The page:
The plants should have a “callous” on them, meaning that the bottom of the plant has dried out. This forms a few days after cutting the succulent, so you should wait a few days before planting freshly cut succulents.
Moreover, when should I plant my cuttings?
The rule of thumb is to wait six weeks from the time the plants first make leaves in spring. Once full leaves appear you have to give the plants six weeks to put on new growth, then that new growth has to harden off just a bit before it will be strong enough to stand on its own as a softwood cutting.
Correspondingly, can you put succulent cuttings straight into soil?
Soil: Once the stems have calloused, fill a shallow tray with well-draining cactus/succulent soil and place the cuttings on top. Within a few weeks, roots and tiny plants will begin to grow from the base of the cuttings. … Allow your propagated succulents to take root, then they can be replanted as desired.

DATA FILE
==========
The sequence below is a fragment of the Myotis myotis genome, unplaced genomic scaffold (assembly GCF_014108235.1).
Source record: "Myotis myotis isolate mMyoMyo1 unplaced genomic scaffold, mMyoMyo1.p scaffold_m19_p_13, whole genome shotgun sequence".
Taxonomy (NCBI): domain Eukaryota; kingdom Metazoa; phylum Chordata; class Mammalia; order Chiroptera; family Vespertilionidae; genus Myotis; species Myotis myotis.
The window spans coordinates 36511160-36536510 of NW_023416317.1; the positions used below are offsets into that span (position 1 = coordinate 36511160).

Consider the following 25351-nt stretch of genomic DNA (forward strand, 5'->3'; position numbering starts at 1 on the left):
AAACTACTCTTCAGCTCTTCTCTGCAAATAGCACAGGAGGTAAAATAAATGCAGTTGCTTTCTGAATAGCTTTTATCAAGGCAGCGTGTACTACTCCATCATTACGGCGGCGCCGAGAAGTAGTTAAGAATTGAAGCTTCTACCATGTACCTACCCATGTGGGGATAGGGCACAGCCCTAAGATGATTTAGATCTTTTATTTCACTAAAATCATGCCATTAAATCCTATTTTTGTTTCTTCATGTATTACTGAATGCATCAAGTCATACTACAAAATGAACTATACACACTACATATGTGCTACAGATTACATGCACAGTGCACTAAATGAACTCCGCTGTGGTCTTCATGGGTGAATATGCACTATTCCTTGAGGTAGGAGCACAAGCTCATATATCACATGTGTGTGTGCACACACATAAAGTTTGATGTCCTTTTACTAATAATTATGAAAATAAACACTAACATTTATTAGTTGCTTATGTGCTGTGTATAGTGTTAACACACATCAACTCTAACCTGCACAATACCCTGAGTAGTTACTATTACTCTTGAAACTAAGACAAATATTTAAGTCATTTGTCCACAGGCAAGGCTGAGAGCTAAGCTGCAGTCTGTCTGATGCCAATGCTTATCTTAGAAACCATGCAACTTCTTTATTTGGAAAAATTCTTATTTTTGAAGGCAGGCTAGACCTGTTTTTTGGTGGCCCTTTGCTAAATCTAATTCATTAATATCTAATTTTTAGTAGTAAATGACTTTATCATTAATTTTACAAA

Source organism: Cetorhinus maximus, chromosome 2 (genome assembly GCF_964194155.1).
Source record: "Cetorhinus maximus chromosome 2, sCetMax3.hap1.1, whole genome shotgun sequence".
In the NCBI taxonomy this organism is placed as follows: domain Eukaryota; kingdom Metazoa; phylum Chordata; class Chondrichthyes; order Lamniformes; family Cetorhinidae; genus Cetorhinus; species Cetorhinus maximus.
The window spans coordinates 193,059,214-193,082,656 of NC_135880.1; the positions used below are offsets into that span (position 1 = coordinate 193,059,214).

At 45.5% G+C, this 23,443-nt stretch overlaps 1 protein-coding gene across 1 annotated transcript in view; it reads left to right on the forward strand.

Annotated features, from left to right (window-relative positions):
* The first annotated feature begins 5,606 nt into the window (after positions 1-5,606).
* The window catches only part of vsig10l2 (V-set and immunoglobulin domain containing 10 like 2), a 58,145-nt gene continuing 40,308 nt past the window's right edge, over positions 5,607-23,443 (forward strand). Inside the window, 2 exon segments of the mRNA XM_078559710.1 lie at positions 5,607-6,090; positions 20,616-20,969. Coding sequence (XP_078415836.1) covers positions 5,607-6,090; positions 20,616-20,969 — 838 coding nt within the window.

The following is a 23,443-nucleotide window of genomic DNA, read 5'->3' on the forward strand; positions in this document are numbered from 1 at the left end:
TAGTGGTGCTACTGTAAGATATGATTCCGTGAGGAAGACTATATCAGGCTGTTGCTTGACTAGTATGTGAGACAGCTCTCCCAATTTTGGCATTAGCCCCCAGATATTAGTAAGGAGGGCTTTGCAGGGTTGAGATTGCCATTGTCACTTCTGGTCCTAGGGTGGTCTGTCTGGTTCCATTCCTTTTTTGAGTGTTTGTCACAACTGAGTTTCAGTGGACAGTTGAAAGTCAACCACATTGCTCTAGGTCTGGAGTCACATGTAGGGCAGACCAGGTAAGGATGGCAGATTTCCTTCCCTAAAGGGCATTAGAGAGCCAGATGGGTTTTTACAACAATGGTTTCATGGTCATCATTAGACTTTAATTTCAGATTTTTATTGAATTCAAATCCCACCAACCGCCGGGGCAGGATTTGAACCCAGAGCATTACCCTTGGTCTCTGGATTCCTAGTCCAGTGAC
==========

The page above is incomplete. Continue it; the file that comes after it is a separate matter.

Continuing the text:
Can I cut my succulent and replant it?
Even if you cut off one of their branches, they will find a way to continue living. Yes, you can cut off, or prune, a piece of a succulent and replant it. And with the proper living conditions, the pruned piece of succulent will take to its new home and grown into a full-fledged succulent.
If you root your cutting in water, it develops roots that are best adapted to get what they need from water rather than from soil, Clark pointed out. If you move the plant immediately from water to soil, the plant may be stressed. Instead, add a small amount of soil to the water that you’re using to root your cutting.
Philodendrons, begonias, tradescantia, pilea, peperomias, ctenanthe (but sadly not calathea) and rhipsalis are just a few of the types that will readily root in water. In general, cuttings should be 10-15cm long – larger cuttings may take, but the ratio of stem to root often makes for a weak plant.